“When you look at most buildings and you see a three-foot-deep balcony, you can’t do anything with it,” he said. “You’re not dining out there, barbecues are not allowed on balconies due to building codes…. It ends up being a sort of auxiliary space that doesn’t really add value to a person’s unit or to their lifestyle. Yet, it’s a significant cost with respect to the cost of the building.”

 The magnitude of the cost savings from cutting balconies differs by development and size.
The magnitude of the cost savings from cutting balconies differs by development and size.

Others argue they can be hard to live without.

“Imagine yourself a shut-in as a result of the pandemic, old age, or some health condition,” Ted Kesik, professor of building science at the University of Toronto said in an email. “Your only convenient access to the outdoors would be a balcony and under these circumstances it would likely be considered priceless.”

Even Kesik, however, noted that practicality is an issue, particularly in on higher floors where they might not be enjoyable.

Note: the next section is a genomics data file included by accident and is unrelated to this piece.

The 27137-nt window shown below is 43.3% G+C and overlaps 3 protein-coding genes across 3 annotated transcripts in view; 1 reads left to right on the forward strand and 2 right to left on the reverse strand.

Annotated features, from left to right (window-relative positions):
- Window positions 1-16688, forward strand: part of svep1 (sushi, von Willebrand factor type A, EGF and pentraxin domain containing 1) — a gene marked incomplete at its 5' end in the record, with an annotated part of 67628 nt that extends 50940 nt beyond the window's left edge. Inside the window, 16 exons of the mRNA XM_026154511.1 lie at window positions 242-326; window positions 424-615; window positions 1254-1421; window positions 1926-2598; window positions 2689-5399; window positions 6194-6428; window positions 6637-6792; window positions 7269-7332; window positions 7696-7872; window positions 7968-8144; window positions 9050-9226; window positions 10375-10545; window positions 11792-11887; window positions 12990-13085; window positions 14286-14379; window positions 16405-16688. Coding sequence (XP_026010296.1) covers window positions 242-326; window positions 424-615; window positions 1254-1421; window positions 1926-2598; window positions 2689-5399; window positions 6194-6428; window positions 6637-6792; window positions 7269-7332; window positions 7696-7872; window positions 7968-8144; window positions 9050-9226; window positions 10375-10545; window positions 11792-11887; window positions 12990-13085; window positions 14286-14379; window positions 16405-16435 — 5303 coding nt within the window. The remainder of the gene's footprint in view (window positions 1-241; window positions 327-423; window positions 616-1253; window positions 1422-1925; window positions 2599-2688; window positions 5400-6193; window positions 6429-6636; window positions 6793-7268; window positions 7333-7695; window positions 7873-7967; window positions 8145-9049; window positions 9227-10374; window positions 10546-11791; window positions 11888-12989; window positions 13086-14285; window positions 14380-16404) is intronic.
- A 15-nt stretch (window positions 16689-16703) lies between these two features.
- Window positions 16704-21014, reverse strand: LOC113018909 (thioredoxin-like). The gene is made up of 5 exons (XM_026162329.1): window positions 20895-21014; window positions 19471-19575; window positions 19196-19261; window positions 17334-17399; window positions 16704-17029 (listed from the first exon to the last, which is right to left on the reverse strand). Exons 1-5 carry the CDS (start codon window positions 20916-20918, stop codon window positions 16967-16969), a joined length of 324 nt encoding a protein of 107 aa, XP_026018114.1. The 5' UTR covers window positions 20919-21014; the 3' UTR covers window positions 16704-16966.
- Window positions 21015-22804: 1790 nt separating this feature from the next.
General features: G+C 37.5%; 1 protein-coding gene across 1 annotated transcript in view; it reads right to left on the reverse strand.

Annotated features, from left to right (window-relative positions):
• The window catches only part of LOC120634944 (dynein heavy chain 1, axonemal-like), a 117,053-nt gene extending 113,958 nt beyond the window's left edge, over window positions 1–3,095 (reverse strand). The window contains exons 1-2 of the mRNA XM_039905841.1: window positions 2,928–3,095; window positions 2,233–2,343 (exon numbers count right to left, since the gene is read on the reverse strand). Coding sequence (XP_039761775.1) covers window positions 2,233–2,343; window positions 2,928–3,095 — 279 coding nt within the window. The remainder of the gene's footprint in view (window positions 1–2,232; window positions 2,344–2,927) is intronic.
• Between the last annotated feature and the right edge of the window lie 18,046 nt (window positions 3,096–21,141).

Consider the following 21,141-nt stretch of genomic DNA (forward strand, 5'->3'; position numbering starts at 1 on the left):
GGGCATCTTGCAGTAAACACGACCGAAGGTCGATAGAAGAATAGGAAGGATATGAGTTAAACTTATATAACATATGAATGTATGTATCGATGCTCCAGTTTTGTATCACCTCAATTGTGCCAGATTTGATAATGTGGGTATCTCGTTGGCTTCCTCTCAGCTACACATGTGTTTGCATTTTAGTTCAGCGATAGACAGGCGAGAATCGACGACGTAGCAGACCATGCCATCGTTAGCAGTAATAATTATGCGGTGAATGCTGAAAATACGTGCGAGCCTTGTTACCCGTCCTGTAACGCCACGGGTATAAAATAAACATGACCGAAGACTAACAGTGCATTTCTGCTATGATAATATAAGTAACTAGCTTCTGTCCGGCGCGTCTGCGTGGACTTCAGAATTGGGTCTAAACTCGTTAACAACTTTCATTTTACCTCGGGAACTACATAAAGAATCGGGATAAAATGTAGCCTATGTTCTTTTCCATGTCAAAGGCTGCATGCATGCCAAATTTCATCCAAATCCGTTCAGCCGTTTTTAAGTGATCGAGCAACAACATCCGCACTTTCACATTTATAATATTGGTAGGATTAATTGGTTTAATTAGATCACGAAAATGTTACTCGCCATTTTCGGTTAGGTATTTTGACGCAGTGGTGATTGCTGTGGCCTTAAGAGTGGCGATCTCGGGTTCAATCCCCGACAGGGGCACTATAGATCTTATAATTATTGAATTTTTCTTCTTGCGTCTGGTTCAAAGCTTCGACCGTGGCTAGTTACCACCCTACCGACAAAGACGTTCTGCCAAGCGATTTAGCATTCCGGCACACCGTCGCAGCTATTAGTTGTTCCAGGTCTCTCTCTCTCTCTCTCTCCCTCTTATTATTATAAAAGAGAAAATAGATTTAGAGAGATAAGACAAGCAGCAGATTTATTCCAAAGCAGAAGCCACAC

Kesik compared the Canadian market to Scandinavia, where balconies are often enclosed with a retractable glazing system large enough to comfortably accommodate a dinner table and chairs for the whole family.

“Inhabitants are shielded from the wind, rain and snow, and when closed up provide a safe place for children and pets no matter how high they are up in a building. Surveys of high-rise building inhabitants indicate that a significant proportion are afraid of heights and find their balcony environments uncomfortable most of the time,” he said.

Myers said he sees it coming down to what the buyer values.

“People will decide with their wallet if a unit with a balcony is worth it for them, or if it’s not,” he said. “I think in any market, there’s always certain people that value different things. Some people might say, ‘If the cost is $30,000 less for a unit without a balcony, I’ll certainly take that’ or ‘If my rent is $150 a month less, then yeah, I’ll take the unit without a balcony’.”

On a global scale, losing the balcony is something of a rite of passage.

“In mature markets like New York City, Manhattan, Hong Kong, London, etc. you see all these beautiful buildings, and there’s no balconies at all,” Wein said.

He’s keen to lead the way in Canada.

“It’s a trend Lanterra is going to continue forward with,” he said.

• Email: shcampbell@postmedia.com